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The Travis Barker plane crash lawsuit was recently settled. While the settlement amount is unknown, Travis Barker and the mother of his bodyguard (who died in the crash) have settled with the companies named in the lawsuit.
According to ABC News, the terms of the settlement are confidential. The lawsuit centered around a plane crash that occurred on Sept. 19, 2008. Travis Barker was on a private plane along with DJ AM (who was also known as Adam Goldstein) after playing a free concert in Columbia, South Carolina. The plane skidded off the runway, crossed a highway, and crashed after the pilots tried to abort the takeoff. The celebrities were the sole survivors of the crash. They both suffered from third degree burns from the crash.
Shortly after the crash, both celebrities sued Learjet, Clay Lacy Aviation, Global Exec Aviation, Inter Travel & Services, Goodyear, and the estates of the two pilots killed in the crash.
However, DJ AM died from a tragic drug overdose before the lawsuit would make it to trial. DJ AM's mother Andrea Gross had included a wrongful death claim to the lawsuit on behalf of his estate. We wrote about this wrongful death claim here. His mother claimed that the medication that DJ AM took during his hospital stay as well as the mental toll the crash took on him were the reasons that DJ AM resumed his drug use after ten years of sobriety.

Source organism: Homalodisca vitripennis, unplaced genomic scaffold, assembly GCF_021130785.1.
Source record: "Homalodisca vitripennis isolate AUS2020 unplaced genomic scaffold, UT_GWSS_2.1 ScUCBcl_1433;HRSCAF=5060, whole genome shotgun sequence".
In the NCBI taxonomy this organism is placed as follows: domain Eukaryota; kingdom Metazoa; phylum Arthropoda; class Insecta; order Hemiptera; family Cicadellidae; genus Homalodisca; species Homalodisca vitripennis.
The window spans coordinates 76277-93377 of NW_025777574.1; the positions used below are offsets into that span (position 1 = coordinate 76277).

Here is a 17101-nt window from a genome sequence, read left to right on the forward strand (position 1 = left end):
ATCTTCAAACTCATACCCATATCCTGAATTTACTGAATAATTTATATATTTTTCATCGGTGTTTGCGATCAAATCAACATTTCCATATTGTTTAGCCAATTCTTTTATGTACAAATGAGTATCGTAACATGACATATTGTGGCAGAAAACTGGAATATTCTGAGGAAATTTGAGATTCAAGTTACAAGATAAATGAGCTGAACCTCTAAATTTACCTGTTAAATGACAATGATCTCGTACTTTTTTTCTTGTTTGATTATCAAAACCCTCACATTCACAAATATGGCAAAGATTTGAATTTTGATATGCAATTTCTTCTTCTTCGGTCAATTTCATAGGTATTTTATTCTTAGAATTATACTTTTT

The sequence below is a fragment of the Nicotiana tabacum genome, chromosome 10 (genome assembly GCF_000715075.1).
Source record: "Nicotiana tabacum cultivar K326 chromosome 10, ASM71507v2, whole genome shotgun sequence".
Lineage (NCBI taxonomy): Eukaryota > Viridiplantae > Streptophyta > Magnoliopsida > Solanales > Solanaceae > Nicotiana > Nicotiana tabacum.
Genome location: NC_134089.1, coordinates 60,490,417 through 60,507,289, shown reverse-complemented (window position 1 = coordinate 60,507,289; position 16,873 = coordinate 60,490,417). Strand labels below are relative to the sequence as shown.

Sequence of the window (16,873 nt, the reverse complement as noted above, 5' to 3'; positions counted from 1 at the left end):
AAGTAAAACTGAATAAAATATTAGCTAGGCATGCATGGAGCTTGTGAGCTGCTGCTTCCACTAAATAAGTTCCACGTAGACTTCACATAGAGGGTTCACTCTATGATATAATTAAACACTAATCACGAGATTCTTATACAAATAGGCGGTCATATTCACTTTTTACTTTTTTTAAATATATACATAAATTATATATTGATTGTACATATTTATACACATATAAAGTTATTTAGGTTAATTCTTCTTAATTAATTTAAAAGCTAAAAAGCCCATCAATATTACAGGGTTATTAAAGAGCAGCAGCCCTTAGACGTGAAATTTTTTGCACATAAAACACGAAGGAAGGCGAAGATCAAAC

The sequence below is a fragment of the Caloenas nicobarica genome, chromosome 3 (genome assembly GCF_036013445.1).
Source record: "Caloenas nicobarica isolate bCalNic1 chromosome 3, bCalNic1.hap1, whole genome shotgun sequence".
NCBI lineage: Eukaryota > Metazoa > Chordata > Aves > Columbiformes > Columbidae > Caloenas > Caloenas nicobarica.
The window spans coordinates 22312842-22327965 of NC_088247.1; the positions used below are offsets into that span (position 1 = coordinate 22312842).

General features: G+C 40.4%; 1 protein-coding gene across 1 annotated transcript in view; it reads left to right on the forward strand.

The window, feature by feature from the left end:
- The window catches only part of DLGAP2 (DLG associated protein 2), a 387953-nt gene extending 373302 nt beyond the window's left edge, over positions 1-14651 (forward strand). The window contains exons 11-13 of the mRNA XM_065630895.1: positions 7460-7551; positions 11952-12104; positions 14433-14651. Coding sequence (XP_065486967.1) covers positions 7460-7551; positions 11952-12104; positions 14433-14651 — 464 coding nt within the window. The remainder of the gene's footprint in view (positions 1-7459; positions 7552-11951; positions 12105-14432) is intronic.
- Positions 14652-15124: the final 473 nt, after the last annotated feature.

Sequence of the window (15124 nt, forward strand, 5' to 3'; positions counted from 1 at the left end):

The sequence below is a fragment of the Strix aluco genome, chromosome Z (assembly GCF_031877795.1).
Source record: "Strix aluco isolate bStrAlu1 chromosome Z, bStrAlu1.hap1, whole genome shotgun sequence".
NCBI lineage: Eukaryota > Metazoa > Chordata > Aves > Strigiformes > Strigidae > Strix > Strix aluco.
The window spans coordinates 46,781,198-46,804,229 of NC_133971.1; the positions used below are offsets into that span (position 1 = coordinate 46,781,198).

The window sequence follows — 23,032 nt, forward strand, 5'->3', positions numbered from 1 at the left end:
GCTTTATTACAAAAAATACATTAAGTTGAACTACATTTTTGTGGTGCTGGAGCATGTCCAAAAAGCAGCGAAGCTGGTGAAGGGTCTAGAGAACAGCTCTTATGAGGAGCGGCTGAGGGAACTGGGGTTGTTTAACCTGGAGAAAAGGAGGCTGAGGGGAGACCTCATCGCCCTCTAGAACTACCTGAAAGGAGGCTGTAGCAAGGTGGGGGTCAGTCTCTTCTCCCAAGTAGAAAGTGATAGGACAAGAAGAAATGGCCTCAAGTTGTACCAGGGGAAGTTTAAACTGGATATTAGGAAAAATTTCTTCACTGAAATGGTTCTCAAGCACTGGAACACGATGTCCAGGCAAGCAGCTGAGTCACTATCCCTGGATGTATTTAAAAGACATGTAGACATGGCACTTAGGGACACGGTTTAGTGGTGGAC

Travis Barker settled the lawsuit shortly after the National Transportation Safety Board completed its investigation into why the private plane failed to takeoff from an airport in Columbia, South Carolina. ABC News reports that NTSB discovered that the thrust reversers were not in the right position on the plane that crashed. As a result, the NTSB recommended that Learjet change the design of the thrust system in order to prevent such deadly crashes in the future.
Before the NTSB released the findings of its investigation, Learjet had responded to the lawsuit by stating: "Learjet alleges that any and all conditions [of the aircraft], if any there were, were solely a result of the failure to properly maintain and service the aircraft."
The lawsuit was slated to go to trial on March 2, 2010.